Programmers, security engineers and anyone with any interest in hacking, Uber is challenging you to find bugs in its systems and earn yourself a pretty penny while you do it.

No, this isn’t a job offer, but rather Uber’s public bug bounty program.

For those that read the above sentence as if it were an alien language, here’s a quick run down: a bug bounty programme is how some big companies keep their security tight and up to date. In return for finding a bug companies often pay the bug-finder, in this instance Uber will pay researchers $10 000 for the nastier bugs that are found.

By asking an outside party to pick at the code of an app or web page a company can get a fresh set of eyes on their security and as a result, keep its customers safe. The practice is especially common in firms such as Google and Facebook.

“Even with a team of highly-qualified and well trained security experts, you need to be constantly on the look-out for ways to improve,” said Joe Sullivan, Chief Security Officer at Uber. “This bug bounty program will help ensure that our code is as secure as possible.”

While the creators of the ride sharing app could just declare open season on a bug finding expedition they have given budding bug finders some help in the form of a treasure map.

The “map” outlines key areas the firm wants researchers/programmers/hackers to look for bugs in, including sub-domain’s such as vault.uber.com where partners input banking details.

The map is incredibly detailed and can provide those interested in bringing the ride sharing app to its knees (legally speaking of course) with a great starting point.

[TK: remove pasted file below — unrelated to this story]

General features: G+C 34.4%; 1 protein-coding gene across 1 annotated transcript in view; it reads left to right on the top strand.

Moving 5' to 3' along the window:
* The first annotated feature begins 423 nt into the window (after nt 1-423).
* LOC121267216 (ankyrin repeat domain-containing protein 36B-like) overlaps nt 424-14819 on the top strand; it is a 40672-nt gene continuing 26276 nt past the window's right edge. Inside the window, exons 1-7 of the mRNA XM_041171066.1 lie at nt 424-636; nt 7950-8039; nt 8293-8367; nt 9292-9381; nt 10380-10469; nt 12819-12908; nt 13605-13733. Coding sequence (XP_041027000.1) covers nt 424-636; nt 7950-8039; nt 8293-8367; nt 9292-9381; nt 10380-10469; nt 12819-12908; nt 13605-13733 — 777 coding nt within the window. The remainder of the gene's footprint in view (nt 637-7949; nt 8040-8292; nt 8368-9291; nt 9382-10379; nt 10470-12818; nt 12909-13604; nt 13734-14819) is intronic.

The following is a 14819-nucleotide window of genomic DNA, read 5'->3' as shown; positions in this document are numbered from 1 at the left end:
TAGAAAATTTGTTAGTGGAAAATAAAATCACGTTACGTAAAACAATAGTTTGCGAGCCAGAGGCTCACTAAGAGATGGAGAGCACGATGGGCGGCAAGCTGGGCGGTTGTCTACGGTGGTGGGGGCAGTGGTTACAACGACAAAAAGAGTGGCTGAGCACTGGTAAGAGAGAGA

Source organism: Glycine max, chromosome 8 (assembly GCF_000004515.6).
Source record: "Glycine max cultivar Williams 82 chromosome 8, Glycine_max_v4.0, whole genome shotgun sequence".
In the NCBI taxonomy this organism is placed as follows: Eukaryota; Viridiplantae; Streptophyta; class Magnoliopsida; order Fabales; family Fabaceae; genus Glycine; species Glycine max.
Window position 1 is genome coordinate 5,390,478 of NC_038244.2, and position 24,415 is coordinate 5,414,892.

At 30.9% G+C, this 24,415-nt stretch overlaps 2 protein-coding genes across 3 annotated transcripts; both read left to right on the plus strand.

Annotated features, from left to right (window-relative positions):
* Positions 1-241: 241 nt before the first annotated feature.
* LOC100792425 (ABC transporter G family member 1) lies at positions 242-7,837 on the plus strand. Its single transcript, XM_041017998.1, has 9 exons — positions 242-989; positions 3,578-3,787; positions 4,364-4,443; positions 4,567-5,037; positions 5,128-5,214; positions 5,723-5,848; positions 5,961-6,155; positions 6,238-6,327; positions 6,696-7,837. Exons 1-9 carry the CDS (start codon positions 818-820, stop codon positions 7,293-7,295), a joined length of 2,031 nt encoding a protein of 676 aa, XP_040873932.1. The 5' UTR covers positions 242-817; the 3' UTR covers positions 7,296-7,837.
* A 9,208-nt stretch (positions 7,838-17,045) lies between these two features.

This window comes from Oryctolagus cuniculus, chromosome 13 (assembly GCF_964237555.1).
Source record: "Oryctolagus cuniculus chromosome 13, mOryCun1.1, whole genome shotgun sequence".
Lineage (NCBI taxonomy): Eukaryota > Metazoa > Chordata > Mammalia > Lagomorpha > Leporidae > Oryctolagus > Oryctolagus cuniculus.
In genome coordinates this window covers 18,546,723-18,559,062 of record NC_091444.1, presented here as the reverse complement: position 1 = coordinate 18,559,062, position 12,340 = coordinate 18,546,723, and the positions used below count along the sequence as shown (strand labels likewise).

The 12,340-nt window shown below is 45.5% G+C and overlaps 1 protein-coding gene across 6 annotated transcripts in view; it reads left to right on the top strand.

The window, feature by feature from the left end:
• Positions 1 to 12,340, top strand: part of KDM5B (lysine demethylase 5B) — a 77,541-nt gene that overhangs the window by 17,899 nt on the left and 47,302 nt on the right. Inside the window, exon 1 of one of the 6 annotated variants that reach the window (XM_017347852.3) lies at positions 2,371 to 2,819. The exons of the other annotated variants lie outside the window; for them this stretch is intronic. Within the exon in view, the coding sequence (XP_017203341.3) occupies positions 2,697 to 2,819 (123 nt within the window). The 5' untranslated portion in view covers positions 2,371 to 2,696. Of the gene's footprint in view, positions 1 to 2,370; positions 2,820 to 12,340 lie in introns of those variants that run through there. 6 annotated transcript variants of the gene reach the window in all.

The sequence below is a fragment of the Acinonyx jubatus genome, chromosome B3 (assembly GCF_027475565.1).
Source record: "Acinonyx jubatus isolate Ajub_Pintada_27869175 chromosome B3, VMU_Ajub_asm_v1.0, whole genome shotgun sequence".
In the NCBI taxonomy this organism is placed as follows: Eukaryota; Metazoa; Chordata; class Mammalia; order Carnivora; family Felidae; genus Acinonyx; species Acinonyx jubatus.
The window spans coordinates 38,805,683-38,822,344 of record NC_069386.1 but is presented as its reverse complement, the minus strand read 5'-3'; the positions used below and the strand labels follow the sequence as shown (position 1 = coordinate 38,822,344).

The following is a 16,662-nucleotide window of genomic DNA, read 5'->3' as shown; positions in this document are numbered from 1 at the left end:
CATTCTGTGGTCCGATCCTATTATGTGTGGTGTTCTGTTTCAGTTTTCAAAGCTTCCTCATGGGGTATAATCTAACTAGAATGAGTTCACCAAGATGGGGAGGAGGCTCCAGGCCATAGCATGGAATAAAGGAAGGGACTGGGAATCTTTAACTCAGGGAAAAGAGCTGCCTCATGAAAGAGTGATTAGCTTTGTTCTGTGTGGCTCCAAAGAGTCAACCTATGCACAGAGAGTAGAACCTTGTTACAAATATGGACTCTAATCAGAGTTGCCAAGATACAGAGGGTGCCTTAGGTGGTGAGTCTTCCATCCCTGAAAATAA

Once a bug is found and reported to Uber, a payment will be made to the researcher/programmer/hacker who found it up to the amount of $10 000 (R152 000) for what Uber refers to as “critical issues”.

Starting 1st May Uber will also start a loyalty reward program season in which researchers/programmers/hackers will be encouraged to find bugs over the course of 90 days, being rewarded once four bugs have been found and for every bug found after that.

For any of our readers that want to take a shot at breaking the firm’s app and services while earning a fair whack of money at the same time be sure to check out the Uber treasure map and a full explaination of what Uber is looking for on Hacker One.

[Source – Uber] [Image – CC BY/2.0 siamesepuppy]
Brendyn Lotz writes news, reviews, and opinion pieces for Hypertext. His interests include SMEs, innovation on the African continent, cybersecurity, blockchain, games, geek culture and YouTube.